New reviews: Scoop and Wordplay
I just realized that this is the third time this year that I've seen two movies in one day. Of the seven films I've seen in theaters this year, six of them have been viewed in couplets. Weird. Anyway...
I enjoyed Scoop. I don't get the hateful critical reaction. One of the main complaints seems to be that it's a light and inferior rehash of Manhattan Murder Mystery, and since I haven't seen that, I can't really speak to that point... but Scoop works well enough on its own terms. In starts off a bit shaky, but makes up for it by the end. Once one is able to get over the impossibility of the initial supernatural happenings necessary to set the scene, the movie's charm takes hold.
Contrary to popular belief, Woody does not in fact play Scarlett's father in Scoop; he actually plays a man playing Scarlett's father, and hence Scarlett's not actually "doing Woody" per se (though it's nice to see her have a go at broad comedy). Scarlett's character, Sondra Pransky, meets Woody's character, Sid Waterman, a magician, when he selects her out of the audience to be part of his magic act. While in his box ostensibly "disappearing", she meets the ghost of a famous reporter, who gives her the "scoop" (which he picked up beyond the grave) that rich socialite Peter Lyman (Hugh Jackman) is in fact the Tarot Card Killer, a serial killer on the loose. Once the show is done, Sondra enlists Sid to pretend to be her father to help her spy on Peter Lyman, and once they meet him at a club, she pretends to be an actress named Jade Spence, and begins falling in love with him.
By the time Scarlett and Hugh got together, and Woody was allowed free reign to parade his hapless self around rich people for their amusement, the movie had won me over. It has its flaws, sure, and is hardly the second coming, but I laughed a lot, and was quietly amused much of the time I wasn't laughing, and when I was neither laughing nor quietly amused, I was just enjoying watching ScarJo and The Jackman (hey, there are far worse ways to spend one's time). This was clearly "Woody lite", but it was still better than, say, Melinda & Melinda, where just about every character seemed to be a transparent Woody surrogate. Here, at least, the characters and charms feel genuine, if a tad derivative.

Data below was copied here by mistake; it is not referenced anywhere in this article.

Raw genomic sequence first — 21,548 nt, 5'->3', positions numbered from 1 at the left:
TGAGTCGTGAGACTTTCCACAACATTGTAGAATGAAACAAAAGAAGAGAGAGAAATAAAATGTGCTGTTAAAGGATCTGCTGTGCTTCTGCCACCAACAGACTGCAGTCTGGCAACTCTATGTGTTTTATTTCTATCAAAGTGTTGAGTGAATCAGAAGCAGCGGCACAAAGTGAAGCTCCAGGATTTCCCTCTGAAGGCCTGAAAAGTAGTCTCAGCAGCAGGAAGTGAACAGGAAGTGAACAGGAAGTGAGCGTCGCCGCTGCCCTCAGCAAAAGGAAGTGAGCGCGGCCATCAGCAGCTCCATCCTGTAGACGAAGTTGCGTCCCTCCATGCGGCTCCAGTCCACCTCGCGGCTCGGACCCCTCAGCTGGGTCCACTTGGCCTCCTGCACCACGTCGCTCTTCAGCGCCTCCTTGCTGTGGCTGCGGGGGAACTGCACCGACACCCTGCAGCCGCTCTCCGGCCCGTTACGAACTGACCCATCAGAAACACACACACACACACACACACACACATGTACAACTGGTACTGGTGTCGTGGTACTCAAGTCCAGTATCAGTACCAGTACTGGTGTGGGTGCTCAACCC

Scoop is clearly a companion piece to last year's Match Point, though to explain why would spoil things a bit... and while it's not quite the equal of Match Point (which I found merely "good" anyway), it's hardly a bad movie. By Woody Allen standards, it's not brilliant, but it's still worth a couple hours of your time. The critical community needs to get that stick out of its collective ass. That 39% rotten tomatoes rating is crap. Like last year's Prime, Scoop is a decent if flawed movie not given enough of a chance. OK, Prime was better, but still...
Verdict: Underrated. Worth your time."
Wordplay is a totally different animal. I really have no idea why I'm writing these reviews together; I suppose it's because I saw the films back-to-back, and that was just a time constraint issue. Anyway. Wordplay is a documentary about crossword puzzles. "Why?" you may ask. "Why a documentary about crossword puzzles?" And I have no answer. What a random film to make. But what a fascinating film to watch.
It basically divides itself into two parts. The first is a collection of profiles of notable crossword puzzle players, from random championship puzzlers to famous amateurs like Jon Stewart, Bill Clinton and the Indigo Girls (one segment focuses on the actual creator of the New York Times crossword puzzle, a professional puzzler with a degree in enigmatology).
The second is the following of an actual crossword puzzle tournament, in which the aforementioned skilled puzzlers face off against one another in their ruthless fight for the championship. In this respect, Wordplay recalls Spellbound, an uber-fun doc from a few years ago about kids in the national spelling bee. Unfortunately, Wordplay is far less funny and charming, and its contestants are actually much nerdier. Still, there's palpable drama in the tournament, and it's fun to see such highly intelligent people compete in such a specialized, pointless venture.
OK, that was harsh. The point of the venture, we learn, is the human need to "figure things out." Crossword puzzles are shown as a symbol of mankind's drive to solve problems with knowledge. The film is at its best, I think, when it focuses less on the drama of the tournament than on the idiosyncrasy of the puzzle-solving process, and the part it plays in people's lives. The New York Time crossword puzzle, I've learned, is not only the gold standard of crossword puzzles, but also part of the routine of millions of enthusiastic puzzlers. I used to be an avid puzzler (in the larger sense)... and while I'm not much of one anymore, I'm still happy to watch good films about puzzles and those who love them.
Verdict: "A good film. Worth your time."